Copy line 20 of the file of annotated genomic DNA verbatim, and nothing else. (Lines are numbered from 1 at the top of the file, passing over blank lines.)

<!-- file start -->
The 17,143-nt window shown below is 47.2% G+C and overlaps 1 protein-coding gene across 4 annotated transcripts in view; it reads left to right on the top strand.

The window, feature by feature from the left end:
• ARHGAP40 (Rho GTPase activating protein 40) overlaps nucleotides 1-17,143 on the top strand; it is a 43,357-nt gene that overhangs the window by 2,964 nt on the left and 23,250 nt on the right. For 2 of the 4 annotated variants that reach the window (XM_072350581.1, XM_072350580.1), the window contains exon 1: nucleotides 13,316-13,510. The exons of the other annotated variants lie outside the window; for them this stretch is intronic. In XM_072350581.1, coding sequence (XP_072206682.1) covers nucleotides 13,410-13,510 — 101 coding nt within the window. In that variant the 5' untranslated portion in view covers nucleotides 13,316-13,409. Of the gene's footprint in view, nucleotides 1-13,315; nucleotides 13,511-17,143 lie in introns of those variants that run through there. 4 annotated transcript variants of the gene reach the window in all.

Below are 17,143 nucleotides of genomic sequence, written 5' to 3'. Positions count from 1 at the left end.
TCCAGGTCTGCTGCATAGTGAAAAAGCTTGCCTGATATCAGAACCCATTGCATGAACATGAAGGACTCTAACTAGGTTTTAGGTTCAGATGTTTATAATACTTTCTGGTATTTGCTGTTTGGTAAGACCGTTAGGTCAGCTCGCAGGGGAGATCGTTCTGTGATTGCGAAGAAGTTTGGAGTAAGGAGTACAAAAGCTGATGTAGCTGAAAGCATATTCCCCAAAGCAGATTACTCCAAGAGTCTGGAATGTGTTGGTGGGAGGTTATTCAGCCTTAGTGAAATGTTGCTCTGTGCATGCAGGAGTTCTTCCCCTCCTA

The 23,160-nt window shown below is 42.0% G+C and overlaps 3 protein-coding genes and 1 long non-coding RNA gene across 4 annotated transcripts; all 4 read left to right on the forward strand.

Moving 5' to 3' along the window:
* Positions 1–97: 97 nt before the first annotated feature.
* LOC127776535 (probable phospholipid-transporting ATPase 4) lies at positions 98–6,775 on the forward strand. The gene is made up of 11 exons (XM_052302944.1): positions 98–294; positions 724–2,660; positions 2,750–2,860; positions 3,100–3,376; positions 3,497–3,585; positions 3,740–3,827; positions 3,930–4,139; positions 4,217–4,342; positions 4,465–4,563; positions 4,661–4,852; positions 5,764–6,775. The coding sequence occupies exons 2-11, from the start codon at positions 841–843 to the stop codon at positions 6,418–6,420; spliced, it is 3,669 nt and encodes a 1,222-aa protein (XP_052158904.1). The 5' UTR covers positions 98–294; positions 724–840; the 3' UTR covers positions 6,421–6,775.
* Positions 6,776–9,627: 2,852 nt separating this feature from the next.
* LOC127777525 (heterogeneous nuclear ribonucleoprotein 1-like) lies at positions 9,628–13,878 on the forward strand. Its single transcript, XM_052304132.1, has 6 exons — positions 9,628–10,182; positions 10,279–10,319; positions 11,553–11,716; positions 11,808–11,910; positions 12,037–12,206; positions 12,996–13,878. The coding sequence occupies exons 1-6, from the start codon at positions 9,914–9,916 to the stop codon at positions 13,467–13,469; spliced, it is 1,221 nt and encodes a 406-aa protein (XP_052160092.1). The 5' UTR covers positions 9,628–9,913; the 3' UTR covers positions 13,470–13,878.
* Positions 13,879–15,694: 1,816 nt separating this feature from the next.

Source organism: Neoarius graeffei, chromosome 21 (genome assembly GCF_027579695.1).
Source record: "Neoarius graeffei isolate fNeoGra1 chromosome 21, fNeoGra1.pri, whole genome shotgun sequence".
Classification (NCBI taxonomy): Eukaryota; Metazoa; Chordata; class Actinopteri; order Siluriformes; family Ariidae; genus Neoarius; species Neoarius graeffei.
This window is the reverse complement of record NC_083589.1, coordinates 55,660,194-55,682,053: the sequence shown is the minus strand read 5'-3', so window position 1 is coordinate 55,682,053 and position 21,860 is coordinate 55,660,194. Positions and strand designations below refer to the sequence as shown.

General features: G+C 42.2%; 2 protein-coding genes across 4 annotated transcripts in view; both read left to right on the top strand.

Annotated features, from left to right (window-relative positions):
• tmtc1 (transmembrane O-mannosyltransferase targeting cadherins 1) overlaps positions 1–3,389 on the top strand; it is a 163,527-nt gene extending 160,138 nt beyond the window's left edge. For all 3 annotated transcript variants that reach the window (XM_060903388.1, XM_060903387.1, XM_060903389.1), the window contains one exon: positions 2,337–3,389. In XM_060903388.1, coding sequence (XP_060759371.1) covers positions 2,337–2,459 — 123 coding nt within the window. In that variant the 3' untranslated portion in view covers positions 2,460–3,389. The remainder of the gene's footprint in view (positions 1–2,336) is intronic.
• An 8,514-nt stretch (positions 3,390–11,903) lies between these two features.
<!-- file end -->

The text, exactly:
• An 8,514-nt stretch (positions 3,390–11,903) lies between these two features.